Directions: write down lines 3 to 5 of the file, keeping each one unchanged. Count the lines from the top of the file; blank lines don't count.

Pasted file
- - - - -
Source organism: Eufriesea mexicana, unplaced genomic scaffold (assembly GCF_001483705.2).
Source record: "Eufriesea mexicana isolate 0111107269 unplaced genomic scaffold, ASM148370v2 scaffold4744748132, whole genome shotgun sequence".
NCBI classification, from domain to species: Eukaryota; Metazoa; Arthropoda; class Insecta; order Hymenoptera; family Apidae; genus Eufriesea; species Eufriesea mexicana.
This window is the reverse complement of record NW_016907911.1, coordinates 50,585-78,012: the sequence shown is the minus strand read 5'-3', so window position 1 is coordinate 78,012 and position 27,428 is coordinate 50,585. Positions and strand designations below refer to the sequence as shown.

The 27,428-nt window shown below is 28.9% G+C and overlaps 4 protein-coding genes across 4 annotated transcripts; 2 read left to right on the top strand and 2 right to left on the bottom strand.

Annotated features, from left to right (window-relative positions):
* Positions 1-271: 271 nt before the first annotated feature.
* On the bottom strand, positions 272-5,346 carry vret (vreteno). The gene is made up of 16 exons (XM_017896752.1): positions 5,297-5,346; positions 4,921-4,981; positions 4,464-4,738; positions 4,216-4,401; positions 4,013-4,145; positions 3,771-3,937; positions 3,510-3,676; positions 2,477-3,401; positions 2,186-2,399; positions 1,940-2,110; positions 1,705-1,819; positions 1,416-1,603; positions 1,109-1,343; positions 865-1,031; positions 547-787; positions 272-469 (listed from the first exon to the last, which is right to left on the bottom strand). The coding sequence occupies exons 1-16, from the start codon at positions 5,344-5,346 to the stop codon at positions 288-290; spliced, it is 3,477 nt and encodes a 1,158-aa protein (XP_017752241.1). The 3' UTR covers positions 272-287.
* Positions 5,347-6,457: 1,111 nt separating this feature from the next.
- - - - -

NCBI classification, from domain to species: Eukaryota; Metazoa; Arthropoda; class Insecta; order Hymenoptera; family Apidae; genus Eufriesea; species Eufriesea mexicana.
This window is the reverse complement of record NW_016907911.1, coordinates 50,585-78,012: the sequence shown is the minus strand read 5'-3', so window position 1 is coordinate 78,012 and position 27,428 is coordinate 50,585. Positions and strand designations below refer to the sequence as shown.

The 27,428-nt window shown below is 28.9% G+C and overlaps 4 protein-coding genes across 4 annotated transcripts; 2 read left to right on the top strand and 2 right to left on the bottom strand.